Dear Sir Robert,

I am writing to raise concerns about misleading statistical claims made by the Chancellor of the Exchequer, Jeremy Hunt, in relation to the tax burden on the British people.

In his Budget speech in the House of Commons on Wednesday 6th March, Mr Hunt claimed that “today… a Conservative Government brings down taxes”. He also referred a number of times to “our plan to deliver more jobs, better public services and lower taxes”.

In addition, on BBC Radio Scotland on the morning of Thursday 7th March, Mr Hunt claimed that Scotland “is the only part of the United Kingdom that is raising taxes”.

To the typical listener, these comments would clearly suggest that, outside of Scotland, either the overall tax burden is falling, or at least the personal tax burden is falling. However, neither of those things are true.

On the overall tax burden, the Office for Budget Responsibility (OBR)’s latest forecasts, published alongside the Budget, show it rising in each of the next five fiscal years – in cash terms, in real terms and as a share of GDP.

In fact, the OBR forecasts tax as a share of GDP to rise “to 37.1 per cent of GDP in 2028-29, which would be the highest level since 1948. This would be 4.0 percentage points above the pre-pandemic level of 33.1 per cent of GDP in 2019-20”.[1]

On personal taxes, the Government’s cuts to national insurance rates are dwarfed by its tax rises, through freezes to the income tax and national insurance thresholds. The OBR’s forecasts show that – this year and in each of the next five years – the Government will take far more through its threshold freezes than it gives away through national insurance rate cuts.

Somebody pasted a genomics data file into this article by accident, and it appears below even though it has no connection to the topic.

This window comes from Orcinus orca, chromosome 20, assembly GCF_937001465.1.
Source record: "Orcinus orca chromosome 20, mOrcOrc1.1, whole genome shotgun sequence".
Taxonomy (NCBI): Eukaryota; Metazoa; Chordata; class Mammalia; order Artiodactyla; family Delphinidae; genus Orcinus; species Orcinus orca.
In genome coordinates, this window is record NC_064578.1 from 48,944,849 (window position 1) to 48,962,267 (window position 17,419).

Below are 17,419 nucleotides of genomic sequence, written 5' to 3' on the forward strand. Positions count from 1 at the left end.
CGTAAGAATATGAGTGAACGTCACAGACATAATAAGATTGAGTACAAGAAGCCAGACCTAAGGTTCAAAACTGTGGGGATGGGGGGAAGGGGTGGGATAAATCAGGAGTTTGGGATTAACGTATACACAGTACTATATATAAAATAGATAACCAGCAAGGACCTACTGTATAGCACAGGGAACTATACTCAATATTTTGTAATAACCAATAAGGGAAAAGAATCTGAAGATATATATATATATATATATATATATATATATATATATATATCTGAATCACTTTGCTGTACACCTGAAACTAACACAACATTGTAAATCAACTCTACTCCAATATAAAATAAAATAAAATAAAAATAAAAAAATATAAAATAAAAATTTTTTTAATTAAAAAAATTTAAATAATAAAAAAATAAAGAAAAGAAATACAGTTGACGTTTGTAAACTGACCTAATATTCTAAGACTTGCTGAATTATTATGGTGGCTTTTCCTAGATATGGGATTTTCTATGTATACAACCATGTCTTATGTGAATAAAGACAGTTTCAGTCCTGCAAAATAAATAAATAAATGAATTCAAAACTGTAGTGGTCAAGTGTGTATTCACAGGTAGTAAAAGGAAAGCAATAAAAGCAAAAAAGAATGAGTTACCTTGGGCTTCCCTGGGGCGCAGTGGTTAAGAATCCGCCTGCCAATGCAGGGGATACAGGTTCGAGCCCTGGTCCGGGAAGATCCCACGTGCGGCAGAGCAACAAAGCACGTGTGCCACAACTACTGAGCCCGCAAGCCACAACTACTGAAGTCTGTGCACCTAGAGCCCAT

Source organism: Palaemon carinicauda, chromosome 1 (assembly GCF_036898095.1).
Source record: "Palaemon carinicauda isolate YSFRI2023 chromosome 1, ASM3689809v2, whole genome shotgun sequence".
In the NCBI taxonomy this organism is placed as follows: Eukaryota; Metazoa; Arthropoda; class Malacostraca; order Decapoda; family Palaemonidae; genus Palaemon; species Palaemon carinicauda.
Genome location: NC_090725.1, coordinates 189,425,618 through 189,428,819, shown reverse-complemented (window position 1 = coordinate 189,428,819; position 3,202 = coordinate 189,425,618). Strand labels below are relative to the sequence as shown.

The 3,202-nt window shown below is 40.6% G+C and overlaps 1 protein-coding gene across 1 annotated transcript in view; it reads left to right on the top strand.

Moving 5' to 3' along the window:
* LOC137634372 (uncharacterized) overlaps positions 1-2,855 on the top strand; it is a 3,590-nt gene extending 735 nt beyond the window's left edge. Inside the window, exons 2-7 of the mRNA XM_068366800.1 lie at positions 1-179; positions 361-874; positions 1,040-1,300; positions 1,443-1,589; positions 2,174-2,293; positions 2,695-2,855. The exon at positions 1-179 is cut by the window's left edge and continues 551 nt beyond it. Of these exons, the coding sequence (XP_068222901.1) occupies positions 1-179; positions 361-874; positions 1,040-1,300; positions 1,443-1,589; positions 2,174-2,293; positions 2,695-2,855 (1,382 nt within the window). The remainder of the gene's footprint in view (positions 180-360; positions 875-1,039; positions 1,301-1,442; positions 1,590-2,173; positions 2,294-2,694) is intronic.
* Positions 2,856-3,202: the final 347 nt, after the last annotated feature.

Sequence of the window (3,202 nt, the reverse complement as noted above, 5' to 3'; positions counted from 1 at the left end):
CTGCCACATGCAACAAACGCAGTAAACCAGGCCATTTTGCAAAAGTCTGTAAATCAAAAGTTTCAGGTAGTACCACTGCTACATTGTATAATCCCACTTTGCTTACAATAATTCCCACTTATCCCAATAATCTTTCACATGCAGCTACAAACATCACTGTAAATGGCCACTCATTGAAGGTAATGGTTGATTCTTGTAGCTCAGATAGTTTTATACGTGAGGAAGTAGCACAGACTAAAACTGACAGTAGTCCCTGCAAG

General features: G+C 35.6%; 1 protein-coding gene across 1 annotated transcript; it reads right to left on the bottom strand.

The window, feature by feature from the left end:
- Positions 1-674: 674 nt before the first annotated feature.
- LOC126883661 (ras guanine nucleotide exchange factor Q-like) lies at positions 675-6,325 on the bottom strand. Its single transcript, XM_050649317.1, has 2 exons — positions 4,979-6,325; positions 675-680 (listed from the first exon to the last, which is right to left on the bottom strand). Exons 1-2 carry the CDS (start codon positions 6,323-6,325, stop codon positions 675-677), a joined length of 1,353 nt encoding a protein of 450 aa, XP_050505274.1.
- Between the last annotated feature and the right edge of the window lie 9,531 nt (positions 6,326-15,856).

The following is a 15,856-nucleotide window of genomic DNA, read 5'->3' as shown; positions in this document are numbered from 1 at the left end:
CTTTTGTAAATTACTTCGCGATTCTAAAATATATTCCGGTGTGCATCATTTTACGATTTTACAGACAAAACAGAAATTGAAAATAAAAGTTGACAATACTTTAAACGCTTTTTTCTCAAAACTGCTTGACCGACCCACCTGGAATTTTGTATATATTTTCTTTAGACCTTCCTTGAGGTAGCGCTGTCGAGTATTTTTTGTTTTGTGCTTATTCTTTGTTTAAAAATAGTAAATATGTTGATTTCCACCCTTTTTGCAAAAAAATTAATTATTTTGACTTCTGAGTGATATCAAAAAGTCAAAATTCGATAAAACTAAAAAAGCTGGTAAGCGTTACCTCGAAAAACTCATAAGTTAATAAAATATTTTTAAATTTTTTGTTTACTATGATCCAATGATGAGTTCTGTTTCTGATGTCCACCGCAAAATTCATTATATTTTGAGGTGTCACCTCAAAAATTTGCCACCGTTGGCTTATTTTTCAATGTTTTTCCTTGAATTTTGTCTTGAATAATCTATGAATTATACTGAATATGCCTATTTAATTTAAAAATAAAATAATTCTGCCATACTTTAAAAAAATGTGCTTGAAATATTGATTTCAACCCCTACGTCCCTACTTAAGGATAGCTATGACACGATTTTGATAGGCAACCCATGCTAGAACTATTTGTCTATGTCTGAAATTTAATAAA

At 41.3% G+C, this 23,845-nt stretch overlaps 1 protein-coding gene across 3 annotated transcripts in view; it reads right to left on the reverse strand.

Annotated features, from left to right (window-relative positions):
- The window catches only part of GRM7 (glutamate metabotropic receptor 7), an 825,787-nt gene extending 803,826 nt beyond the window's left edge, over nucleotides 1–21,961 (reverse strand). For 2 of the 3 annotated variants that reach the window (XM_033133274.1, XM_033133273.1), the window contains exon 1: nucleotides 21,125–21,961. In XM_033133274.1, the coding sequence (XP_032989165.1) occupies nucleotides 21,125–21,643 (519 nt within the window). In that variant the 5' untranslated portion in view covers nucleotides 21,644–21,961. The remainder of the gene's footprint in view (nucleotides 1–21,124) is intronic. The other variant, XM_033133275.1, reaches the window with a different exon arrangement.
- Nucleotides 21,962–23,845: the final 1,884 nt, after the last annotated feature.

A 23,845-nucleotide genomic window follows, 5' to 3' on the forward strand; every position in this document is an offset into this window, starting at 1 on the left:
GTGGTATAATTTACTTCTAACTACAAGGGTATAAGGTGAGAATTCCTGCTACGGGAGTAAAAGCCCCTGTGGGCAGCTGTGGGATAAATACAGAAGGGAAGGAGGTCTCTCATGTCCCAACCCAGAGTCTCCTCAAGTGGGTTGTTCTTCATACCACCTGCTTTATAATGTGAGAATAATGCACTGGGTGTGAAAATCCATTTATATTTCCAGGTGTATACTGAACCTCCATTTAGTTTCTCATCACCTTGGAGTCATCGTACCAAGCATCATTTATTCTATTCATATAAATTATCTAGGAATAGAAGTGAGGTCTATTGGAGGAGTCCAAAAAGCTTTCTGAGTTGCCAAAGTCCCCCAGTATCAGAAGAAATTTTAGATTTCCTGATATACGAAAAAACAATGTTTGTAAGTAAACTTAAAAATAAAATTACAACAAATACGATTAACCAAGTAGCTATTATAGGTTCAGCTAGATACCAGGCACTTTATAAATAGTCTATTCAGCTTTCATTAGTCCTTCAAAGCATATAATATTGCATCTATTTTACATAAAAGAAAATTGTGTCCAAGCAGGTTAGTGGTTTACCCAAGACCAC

In 2028-29, the OBR forecasts the threshold freezes to raise £41.1 billion, while the national insurance rate cuts will cost £21.4 billion. In other words, the rate cuts offset only around half of the Government’s tax rises. [2]

With both the overall tax burden and the personal tax burden rising in every one of the next five years, according to the OBR’s forecasts, I am concerned that Mr Hunt’s claims that the Government is “bringing down taxes” and delivering “lower taxes”, and that only Scotland is raising taxes, are misleading to the typical listener.

I am sure you will agree that all politicians – and especially senior Cabinet Ministers – should always be careful not to make misleading statistical claims like these, especially on something so important as the taxes people pay. I therefore ask that you investigate the Chancellor’s statements and offer your guidance.

Yours sincerely,
Sarah Olney
Liberal Democrat Treasury Spokesperson and MP for Richmond Park



[1] OBR, Economic and fiscal outlook – March 2024, Paragraph 4.5 on page 80
[2] ibid, Table 3.8 on page 68


Related links

Letter from Sir Robert Chote to Sarah Olney MP – statements on tax burden